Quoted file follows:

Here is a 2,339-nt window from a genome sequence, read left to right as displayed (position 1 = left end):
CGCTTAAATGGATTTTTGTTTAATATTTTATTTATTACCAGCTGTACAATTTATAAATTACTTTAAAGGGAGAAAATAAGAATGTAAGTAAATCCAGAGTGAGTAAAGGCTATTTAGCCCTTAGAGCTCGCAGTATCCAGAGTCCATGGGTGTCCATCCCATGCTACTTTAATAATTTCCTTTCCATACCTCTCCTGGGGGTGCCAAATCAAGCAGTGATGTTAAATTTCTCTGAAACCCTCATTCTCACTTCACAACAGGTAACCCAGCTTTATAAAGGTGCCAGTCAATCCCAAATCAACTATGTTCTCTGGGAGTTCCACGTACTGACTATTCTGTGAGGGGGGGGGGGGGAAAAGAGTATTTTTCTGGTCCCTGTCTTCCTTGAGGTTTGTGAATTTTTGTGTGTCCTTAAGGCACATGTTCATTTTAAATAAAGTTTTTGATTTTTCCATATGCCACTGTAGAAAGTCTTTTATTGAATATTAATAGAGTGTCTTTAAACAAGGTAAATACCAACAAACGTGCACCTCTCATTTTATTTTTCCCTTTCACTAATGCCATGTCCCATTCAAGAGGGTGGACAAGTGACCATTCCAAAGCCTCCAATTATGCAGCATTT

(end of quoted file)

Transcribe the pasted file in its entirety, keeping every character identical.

Here is a 2,339-nt window from a genome sequence, read left to right as displayed (position 1 = left end):
CGCTTAAATGGATTTTTGTTTAATATTTTATTTATTACCAGCTGTACAATTTATAAATTACTTTAAAGGGAGAAAATAAGAATGTAAGTAAATCCAGAGTGAGTAAAGGCTATTTAGCCCTTAGAGCTCGCAGTATCCAGAGTCCATGGGTGTCCATCCCATGCTACTTTAATAATTTCCTTTCCATACCTCTCCTGGGGGTGCCAAATCAAGCAGTGATGTTAAATTTCTCTGAAACCCTCATTCTCACTTCACAACAGGTAACCCAGCTTTATAAAGGTGCCAGTCAATCCCAAATCAACTATGTTCTCTGGGAGTTCCACGTACTGACTATTCTGTGAGGGGGGGGGGGGGAAAAGAGTATTTTTCTGGTCCCTGTCTTCCTTGAGGTTTGTGAATTTTTGTGTGTCCTTAAGGCACATGTTCATTTTAAATAAAGTTTTTGATTTTTCCATATGCCACTGTAGAAAGTCTTTTATTGAATATTAATAGAGTGTCTTTAAACAAGGTAAATACCAACAAACGTGCACCTCTCATTTTATTTTTCCCTTTCACTAATGCCATGTCCCATTCAAGAGGGTGGACAAGTGACCATTCCAAAGCCTCCAATTATGCAGCATTT